Flanked by the exceptional color work of M. Victoria Robado, it is difficult to tell if Sophie Campbell’s artwork has ever looked better. It is clearly a passion project for her, and after such strong work it becomes harder and harder to imagine the series drawn or designed by anyone else. There is care and attention to detail in every panel of every scene of every issue. The designs of all eleven main characters (and counting) would alone be worthy of laurels, but Campbell goes beyond even that. Everyone on the cast seems to change their hair and clothing to fit the day or the setting as often as possible. It gives the sense that these are “real” people living their lives rather than groups of licensed characters who never change outfits. That atop of a joyful embrace of all body types for all sorts of characters makes this book, visually, unlike any other out there. As terrific as Thompson’s scripts are, Campbell’s art could sell the series by itself with ease. Pizzazz’s pajamas are but one highlight within this week’s issue, and as always, she’s not one to mess with.
The only nit to pick is that once again, “My Little Pony” has a small cameo. While it makes perfect sense for those characters to appeal to some of these characters, the fact that IDW also publishes it makes it smack of in story advertising even when it may be completely unintentional (or an inter company joke). It isn’t quite as shameless as when a character in Marvel Comics’ recent “New Warriors” volume happened to wear a hoodie with an “Under Armour” logo on the chest at the same time that Under Armour paid for ad space within Marvel’s comics, but it’s too close for comfort. However, at this point even this nit is about as inconsequential as getting a delightful sundae with icing and sprinkles and noticing that some of the sprinkles are slightly irregular. It’s literally the only thing keeping it from absolute perfection.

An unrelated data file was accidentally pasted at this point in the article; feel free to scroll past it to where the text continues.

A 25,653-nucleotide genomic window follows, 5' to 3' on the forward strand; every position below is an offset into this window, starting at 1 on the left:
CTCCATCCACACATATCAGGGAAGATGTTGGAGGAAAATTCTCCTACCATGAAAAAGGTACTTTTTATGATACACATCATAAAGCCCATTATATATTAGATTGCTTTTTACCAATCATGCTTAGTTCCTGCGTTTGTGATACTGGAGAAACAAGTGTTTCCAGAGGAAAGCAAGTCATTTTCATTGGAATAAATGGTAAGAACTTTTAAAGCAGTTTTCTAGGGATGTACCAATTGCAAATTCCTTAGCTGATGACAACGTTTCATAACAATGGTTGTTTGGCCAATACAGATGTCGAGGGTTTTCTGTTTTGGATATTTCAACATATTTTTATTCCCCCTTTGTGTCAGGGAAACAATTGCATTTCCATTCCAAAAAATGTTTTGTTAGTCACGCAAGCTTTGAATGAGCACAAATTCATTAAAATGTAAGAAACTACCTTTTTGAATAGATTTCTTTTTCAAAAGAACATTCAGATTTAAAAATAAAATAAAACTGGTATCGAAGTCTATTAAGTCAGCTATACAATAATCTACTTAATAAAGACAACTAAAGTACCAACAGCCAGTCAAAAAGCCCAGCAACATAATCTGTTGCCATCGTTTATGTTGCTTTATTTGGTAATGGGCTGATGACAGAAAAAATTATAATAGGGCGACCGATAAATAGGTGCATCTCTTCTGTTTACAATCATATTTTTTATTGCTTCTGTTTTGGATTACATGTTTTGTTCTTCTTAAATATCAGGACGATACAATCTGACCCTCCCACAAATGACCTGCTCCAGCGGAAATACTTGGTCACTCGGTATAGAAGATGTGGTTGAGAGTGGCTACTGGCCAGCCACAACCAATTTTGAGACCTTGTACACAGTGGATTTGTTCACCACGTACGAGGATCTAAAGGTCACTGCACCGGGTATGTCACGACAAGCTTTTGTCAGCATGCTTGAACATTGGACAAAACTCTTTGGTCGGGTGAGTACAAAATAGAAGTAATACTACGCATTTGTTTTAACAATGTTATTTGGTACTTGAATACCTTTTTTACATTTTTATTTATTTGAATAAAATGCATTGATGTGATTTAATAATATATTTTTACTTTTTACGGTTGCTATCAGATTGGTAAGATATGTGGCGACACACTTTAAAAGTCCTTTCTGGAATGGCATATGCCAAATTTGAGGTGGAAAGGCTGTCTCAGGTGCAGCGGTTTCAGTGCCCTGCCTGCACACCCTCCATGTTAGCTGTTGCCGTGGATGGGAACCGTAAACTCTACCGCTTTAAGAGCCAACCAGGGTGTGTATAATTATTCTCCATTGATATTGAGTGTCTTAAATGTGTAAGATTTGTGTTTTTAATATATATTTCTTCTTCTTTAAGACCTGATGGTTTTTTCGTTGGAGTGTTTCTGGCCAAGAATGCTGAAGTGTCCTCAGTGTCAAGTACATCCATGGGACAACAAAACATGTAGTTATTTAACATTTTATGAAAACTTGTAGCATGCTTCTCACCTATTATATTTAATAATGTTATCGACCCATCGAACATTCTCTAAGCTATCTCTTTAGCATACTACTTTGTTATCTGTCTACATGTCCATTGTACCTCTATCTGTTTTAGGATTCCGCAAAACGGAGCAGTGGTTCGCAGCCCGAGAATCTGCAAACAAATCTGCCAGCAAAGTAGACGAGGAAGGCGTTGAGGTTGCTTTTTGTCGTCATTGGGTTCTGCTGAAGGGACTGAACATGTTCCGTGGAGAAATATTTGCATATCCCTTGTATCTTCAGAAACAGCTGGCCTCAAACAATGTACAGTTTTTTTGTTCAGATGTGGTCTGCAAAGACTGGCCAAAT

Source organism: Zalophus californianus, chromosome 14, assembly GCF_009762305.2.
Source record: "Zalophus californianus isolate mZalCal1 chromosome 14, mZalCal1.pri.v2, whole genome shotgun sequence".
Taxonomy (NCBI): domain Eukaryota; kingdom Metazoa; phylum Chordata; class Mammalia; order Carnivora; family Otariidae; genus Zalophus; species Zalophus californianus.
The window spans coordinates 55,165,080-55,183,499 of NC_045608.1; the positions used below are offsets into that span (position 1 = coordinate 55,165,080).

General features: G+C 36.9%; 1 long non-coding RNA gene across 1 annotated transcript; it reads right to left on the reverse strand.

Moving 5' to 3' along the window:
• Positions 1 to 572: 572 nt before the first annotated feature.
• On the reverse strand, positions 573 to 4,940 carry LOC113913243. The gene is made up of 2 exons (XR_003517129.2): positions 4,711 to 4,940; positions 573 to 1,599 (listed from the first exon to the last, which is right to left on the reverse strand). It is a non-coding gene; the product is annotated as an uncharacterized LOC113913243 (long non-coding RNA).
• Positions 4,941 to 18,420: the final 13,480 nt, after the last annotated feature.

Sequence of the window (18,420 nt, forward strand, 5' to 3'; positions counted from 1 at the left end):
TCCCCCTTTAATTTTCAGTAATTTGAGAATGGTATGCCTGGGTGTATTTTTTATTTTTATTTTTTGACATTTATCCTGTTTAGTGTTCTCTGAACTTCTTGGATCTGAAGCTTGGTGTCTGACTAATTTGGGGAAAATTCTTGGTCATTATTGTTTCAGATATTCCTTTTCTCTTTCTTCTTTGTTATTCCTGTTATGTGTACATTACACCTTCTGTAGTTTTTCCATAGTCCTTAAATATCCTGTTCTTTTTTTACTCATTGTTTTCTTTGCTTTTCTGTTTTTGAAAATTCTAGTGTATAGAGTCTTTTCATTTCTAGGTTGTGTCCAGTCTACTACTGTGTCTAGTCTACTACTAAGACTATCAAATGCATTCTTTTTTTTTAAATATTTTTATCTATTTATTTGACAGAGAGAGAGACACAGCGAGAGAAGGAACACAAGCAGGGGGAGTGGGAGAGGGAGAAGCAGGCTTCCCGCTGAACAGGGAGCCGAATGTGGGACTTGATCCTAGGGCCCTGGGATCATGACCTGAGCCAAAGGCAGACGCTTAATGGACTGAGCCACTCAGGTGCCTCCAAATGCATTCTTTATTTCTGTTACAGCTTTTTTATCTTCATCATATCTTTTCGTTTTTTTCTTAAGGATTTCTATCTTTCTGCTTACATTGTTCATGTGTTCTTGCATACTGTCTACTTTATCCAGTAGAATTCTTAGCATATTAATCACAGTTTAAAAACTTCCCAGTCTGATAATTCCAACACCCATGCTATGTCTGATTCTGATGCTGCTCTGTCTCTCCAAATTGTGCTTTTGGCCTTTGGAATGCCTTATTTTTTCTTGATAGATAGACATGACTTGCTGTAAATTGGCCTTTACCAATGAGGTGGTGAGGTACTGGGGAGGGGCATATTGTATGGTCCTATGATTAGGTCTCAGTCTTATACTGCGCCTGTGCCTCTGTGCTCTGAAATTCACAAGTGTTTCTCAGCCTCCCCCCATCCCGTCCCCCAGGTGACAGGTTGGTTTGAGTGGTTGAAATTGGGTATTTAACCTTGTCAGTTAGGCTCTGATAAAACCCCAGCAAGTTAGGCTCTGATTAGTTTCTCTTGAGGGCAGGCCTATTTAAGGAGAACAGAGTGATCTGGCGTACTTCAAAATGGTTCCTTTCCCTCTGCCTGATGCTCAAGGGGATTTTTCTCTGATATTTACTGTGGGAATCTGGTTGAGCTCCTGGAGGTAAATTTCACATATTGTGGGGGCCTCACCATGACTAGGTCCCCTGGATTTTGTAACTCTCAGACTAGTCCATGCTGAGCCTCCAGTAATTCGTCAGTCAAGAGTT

Thompson, Campbell, and Robado are the perfect team for Jem and the Holograms. It is virtually impossible to imagine any other creative team managing to hit all of the beats they’re hitting any better, or even just as well. Their combined passion and love for their work and their characters is obvious to someone whose never watched an episode of “Jem” in their lives, and must be extremely satisfying for most hardcore fans. One of the themes of the franchise is that passionate talent will (or should) be obvious to all those around so long as it is given a stage to appear on, and that’s a theme which this creative team is living up to here. Every issue is a well written, well drawn, well colored good time. The upcoming film relaunch would be successful if it could emulate even half of what this comic produces every month. It has everything which fans new, old, and everything in between should want in “Jem and the Holograms”, or in good comics, period.
If you’re not already on board with this series, give it a try no matter what your reasons were for avoiding it. You’ll find yourself asking for an encore at the end of each issue in no time.